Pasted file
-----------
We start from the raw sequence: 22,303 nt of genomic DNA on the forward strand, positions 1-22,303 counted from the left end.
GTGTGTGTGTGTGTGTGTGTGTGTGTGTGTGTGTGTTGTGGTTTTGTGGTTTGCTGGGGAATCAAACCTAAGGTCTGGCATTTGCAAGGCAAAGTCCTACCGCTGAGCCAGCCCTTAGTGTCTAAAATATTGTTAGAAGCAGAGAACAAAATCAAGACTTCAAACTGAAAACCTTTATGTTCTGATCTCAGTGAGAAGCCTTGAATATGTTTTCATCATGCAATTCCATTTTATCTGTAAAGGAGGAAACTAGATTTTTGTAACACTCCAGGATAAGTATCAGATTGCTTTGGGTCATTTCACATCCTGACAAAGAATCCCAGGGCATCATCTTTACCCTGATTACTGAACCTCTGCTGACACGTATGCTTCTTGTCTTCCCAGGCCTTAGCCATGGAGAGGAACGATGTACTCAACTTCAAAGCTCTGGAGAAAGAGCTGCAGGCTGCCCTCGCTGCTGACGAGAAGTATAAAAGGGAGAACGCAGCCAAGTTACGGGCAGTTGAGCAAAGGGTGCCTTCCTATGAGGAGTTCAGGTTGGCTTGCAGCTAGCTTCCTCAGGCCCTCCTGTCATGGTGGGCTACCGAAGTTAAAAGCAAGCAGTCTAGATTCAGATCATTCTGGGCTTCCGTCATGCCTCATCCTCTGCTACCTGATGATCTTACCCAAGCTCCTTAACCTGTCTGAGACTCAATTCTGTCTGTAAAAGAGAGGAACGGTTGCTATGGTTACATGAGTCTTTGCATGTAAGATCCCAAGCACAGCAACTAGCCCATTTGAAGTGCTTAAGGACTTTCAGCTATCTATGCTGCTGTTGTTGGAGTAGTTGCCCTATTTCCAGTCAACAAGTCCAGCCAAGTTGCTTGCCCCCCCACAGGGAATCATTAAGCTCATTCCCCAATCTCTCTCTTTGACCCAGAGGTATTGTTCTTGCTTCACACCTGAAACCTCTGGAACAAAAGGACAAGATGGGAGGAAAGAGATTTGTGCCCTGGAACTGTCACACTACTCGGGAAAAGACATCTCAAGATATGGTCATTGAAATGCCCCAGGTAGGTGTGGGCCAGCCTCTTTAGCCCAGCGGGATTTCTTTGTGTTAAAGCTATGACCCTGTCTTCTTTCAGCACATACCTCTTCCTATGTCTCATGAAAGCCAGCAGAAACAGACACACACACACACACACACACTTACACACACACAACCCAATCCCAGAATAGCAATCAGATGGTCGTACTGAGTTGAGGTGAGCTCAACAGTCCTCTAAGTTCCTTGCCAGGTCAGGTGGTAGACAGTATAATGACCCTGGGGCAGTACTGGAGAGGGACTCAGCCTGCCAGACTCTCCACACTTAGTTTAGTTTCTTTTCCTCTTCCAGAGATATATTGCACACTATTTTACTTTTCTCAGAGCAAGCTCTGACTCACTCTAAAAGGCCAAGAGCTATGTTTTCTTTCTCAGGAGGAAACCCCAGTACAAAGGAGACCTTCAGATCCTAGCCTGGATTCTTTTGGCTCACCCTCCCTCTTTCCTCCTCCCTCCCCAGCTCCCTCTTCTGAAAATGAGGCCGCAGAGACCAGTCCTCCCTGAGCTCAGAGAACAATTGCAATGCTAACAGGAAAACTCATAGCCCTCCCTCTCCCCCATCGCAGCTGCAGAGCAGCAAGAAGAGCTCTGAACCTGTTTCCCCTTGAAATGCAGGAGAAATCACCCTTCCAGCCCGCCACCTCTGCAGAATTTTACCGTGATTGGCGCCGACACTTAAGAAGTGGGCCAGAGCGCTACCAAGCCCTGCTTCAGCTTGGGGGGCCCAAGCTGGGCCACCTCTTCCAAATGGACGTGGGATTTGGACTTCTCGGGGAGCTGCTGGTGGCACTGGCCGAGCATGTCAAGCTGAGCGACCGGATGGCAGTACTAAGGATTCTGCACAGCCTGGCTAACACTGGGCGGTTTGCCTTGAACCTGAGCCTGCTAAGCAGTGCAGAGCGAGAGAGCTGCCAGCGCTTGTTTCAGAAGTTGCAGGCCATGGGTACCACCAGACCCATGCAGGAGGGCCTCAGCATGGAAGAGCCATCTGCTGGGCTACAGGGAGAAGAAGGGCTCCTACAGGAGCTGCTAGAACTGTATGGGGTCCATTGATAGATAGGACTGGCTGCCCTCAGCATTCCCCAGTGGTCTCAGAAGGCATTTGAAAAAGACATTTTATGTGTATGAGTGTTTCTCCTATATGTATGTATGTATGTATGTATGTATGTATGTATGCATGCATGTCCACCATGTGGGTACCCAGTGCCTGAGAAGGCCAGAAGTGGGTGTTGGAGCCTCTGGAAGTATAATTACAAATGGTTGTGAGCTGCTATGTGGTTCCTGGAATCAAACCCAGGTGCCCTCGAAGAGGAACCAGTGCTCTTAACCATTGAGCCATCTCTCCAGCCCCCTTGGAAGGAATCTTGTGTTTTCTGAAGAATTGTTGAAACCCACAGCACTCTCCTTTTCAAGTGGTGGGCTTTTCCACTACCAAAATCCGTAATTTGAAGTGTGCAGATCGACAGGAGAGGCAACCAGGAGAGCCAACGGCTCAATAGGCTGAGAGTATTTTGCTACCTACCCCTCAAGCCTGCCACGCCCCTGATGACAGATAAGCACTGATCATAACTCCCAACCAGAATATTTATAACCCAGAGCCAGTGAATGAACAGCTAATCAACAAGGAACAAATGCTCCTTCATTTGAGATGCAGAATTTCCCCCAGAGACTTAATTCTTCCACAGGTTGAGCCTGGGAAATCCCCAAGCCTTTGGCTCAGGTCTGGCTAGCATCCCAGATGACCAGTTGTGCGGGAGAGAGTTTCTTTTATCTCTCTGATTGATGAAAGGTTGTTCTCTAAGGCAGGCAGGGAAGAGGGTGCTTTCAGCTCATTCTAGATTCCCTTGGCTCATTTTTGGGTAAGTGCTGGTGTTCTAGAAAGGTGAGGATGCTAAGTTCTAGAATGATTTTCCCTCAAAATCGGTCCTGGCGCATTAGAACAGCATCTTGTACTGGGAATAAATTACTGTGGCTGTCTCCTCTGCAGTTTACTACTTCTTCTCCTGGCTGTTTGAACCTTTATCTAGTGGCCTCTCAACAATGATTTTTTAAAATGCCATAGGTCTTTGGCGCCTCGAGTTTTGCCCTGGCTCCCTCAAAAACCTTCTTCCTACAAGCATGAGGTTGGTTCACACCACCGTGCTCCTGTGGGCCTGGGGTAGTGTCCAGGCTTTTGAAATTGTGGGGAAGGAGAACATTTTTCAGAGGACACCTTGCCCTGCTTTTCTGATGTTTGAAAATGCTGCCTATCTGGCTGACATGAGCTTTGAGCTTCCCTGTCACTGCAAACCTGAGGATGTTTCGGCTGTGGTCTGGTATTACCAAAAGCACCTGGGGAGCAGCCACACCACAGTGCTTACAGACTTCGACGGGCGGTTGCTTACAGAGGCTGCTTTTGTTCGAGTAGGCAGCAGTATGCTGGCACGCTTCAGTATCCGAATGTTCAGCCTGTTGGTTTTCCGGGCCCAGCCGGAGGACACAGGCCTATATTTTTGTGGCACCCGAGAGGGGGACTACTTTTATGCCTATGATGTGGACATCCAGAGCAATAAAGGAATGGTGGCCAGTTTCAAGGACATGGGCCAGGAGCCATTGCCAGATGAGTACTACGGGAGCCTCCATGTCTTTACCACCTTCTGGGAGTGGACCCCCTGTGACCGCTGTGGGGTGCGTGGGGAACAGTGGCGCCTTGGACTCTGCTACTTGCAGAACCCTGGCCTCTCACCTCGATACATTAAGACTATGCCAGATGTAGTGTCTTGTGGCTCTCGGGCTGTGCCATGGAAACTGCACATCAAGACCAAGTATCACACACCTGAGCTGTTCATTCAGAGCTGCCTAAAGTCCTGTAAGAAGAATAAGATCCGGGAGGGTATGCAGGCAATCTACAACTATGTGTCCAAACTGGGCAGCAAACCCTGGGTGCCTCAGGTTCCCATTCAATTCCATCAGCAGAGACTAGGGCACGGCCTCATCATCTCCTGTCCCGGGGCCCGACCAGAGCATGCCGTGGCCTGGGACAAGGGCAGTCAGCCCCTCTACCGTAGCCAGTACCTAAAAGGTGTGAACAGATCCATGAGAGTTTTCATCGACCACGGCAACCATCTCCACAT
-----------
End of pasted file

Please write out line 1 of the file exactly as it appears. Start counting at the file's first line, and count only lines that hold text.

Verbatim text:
We start from the raw sequence: 22,303 nt of genomic DNA on the forward strand, positions 1-22,303 counted from the left end.